groups A, B, AB and O to be 28.77%, 29.12%, 13.68% and 28.42%, respectively.
These results similarly showed a significantly lower risk of infection associated with
blood group O (OR, 0.627; 95% CI 0.484~0.812). These results also showed blood
group AB to have an increased risk of infection (OR, 2.008; 95% CI 1.427~2.824,
Table 1).
Figure 1 shows the estimates of ORs of the risk of ABO blood groups for
COVID-19 on the pooled data from the three hospitals by random effects models.
Again, the results showed that blood group A was associated with a significantly
higher risk for COVID-19 (OR, 1.21; 95% CI 1.02~1.43, P = 0.027) compared with
non-A blood groups, whereas blood group O was associated with a significantly lower
risk for the infection (OR, 0.67; 95% CI 0.60~0.75, P < 0.001) compared with non-O
blood groups. Compared with other ABO blood groups, AB blood group (OR, 1.48,
95% CI 0.97~2.24) and B blood group (OR, 1.09, 95% CI 0.98~1.22) seemed to have
a trend of higher risk for infection, but the association did not reach statistical
significance.
We next investigated whether patient age and sex might influence the ABO blood
group distribution among patients with COVID-19. We used the ABO blood group
7
medRxiv preprint doi: https://doi.org/10.1101/2020.03.11.20031096. The copyright holder for this preprint (which was not peer-reviewed) is the
author/funder, who has granted medRxiv a license to display the preprint in perpetuity.
All rights reserved. No reuse allowed without permission.
distribution of 3,694 normal people in Wuhan area as control to compare with
different age and sex groups. When all patients from Jinyintan Hospital and Renmin
Hospital in Wuhan city were combined (1,888 patients in total) and grouped into three
age groups (<40, 41-59, >60 years old), the ABO blood group distribution was similar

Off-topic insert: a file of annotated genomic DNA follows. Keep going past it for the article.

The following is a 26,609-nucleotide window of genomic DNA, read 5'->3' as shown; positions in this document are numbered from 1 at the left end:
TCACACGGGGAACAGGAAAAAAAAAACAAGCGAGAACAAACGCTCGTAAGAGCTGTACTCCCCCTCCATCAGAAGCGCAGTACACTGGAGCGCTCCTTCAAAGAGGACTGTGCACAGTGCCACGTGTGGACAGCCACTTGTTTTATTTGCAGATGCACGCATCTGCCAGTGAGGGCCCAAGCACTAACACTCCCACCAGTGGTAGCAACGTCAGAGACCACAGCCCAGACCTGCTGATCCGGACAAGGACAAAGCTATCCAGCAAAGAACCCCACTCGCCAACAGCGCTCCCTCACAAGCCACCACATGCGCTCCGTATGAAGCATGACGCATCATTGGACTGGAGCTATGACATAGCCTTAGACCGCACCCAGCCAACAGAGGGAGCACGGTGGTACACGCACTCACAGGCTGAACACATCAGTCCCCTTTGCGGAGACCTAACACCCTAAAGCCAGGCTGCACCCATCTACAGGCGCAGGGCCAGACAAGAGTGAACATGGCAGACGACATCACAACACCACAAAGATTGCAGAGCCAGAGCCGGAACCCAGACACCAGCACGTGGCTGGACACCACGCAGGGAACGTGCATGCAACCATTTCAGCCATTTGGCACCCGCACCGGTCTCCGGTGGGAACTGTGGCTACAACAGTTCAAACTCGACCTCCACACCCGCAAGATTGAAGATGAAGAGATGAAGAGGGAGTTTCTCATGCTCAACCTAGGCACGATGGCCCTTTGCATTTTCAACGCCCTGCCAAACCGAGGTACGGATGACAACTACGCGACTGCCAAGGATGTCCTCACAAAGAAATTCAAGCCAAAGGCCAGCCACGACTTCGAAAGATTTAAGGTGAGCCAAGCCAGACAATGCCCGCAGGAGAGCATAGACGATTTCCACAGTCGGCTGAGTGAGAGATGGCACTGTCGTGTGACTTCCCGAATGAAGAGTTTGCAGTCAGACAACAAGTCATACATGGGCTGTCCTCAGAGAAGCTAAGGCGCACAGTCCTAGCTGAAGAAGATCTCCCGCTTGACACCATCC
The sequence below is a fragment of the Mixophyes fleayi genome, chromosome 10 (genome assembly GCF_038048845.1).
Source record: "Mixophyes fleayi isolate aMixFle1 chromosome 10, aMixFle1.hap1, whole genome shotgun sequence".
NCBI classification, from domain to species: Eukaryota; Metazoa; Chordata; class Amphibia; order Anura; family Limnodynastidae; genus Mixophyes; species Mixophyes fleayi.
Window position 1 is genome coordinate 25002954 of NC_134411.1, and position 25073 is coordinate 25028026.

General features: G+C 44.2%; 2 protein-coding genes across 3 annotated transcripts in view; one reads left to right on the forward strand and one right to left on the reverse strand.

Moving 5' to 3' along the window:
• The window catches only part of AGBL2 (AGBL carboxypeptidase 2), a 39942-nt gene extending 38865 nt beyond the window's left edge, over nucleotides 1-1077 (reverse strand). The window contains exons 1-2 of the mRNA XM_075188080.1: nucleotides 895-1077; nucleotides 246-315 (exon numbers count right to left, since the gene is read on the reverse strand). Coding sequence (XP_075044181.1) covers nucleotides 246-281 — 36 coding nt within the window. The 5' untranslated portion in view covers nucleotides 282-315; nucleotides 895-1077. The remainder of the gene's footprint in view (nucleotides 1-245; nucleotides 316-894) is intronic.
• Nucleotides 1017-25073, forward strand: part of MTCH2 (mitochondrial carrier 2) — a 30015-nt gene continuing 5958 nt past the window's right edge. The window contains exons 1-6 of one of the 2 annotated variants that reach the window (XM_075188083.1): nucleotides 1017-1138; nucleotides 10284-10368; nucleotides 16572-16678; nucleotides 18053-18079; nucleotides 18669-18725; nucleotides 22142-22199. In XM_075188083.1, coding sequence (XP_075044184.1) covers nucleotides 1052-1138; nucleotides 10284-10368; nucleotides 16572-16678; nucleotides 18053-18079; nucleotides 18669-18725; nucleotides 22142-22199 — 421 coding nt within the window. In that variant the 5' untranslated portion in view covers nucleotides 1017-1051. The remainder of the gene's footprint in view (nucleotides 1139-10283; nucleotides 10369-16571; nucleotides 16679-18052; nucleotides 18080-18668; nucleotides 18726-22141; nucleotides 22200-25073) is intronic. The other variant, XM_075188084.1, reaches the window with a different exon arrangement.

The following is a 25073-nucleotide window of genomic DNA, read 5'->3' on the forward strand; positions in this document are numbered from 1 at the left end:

among the three age groups (Table S1). The ABO blood group distribution was also
similar between male and female patients with COVID-19 (Table S1). These results
are consistent with the fact that the distribution of ABO blood groups is known to
have no sex and age predilections. For example, by analyzing the blood type of more
than ninety thousands normal people, it was found that the percentage of A, B, AB
and O blood types were essentially the same among different age groups and among
different sexes.7
DISCUSSION
In this study, we found that ABO blood groups displayed different association
risks for the infection with SARS-CoV-2 resulting in COVID-19. Specifically, blood
group A was associated with an increased risk whereas blood group O was associated
with a decreased risk, thus demonstrating that the ABO blood type is a biomarker for
differential susceptibility of COVID-19. These findings are consistent with similar
risk patterns of ABO blood groups for other coronavirus infection found in previous
studies. For example, Cheng et al. reported that the SARS-CoV infection
susceptibility in Hong Kong was differentiated by the ABO blood group systems4.
The authors found that compared with non-O blood group hospital staff, blood group
8
medRxiv preprint doi: https://doi.org/10.1101/2020.03.11.20031096. The copyright holder for this preprint (which was not peer-reviewed) is the
author/funder, who has granted medRxiv a license to display the preprint in perpetuity.